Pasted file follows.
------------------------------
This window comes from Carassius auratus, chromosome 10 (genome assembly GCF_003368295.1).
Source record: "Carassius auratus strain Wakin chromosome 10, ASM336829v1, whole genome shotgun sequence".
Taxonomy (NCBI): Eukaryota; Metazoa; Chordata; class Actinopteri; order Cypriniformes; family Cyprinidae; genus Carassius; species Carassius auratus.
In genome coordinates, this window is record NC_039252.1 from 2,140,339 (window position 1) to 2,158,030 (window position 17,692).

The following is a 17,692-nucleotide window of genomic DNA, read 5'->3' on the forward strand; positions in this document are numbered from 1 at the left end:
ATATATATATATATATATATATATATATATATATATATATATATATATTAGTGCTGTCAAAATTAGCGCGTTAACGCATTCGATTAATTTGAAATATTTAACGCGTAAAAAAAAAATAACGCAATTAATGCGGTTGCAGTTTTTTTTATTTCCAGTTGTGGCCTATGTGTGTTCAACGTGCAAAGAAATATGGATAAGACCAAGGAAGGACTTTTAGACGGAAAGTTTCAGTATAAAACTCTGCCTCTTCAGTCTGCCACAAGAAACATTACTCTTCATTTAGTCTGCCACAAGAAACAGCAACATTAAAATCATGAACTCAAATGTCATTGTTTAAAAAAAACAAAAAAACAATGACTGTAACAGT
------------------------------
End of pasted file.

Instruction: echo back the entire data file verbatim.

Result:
This window comes from Carassius auratus, chromosome 10 (genome assembly GCF_003368295.1).
Source record: "Carassius auratus strain Wakin chromosome 10, ASM336829v1, whole genome shotgun sequence".
Taxonomy (NCBI): Eukaryota; Metazoa; Chordata; class Actinopteri; order Cypriniformes; family Cyprinidae; genus Carassius; species Carassius auratus.
In genome coordinates, this window is record NC_039252.1 from 2,140,339 (window position 1) to 2,158,030 (window position 17,692).

The following is a 17,692-nucleotide window of genomic DNA, read 5'->3' on the forward strand; positions in this document are numbered from 1 at the left end:
ATATATATATATATATATATATATATATATATATATATATATATATATTAGTGCTGTCAAAATTAGCGCGTTAACGCATTCGATTAATTTGAAATATTTAACGCGTAAAAAAAAAATAACGCAATTAATGCGGTTGCAGTTTTTTTTATTTCCAGTTGTGGCCTATGTGTGTTCAACGTGCAAAGAAATATGGATAAGACCAAGGAAGGACTTTTAGACGGAAAGTTTCAGTATAAAACTCTGCCTCTTCAGTCTGCCACAAGAAACATTACTCTTCATTTAGTCTGCCACAAGAAACAGCAACATTAAAATCATGAACTCAAATGTCATTGTTTAAAAAAAACAAAAAAACAATGACTGTAACAGT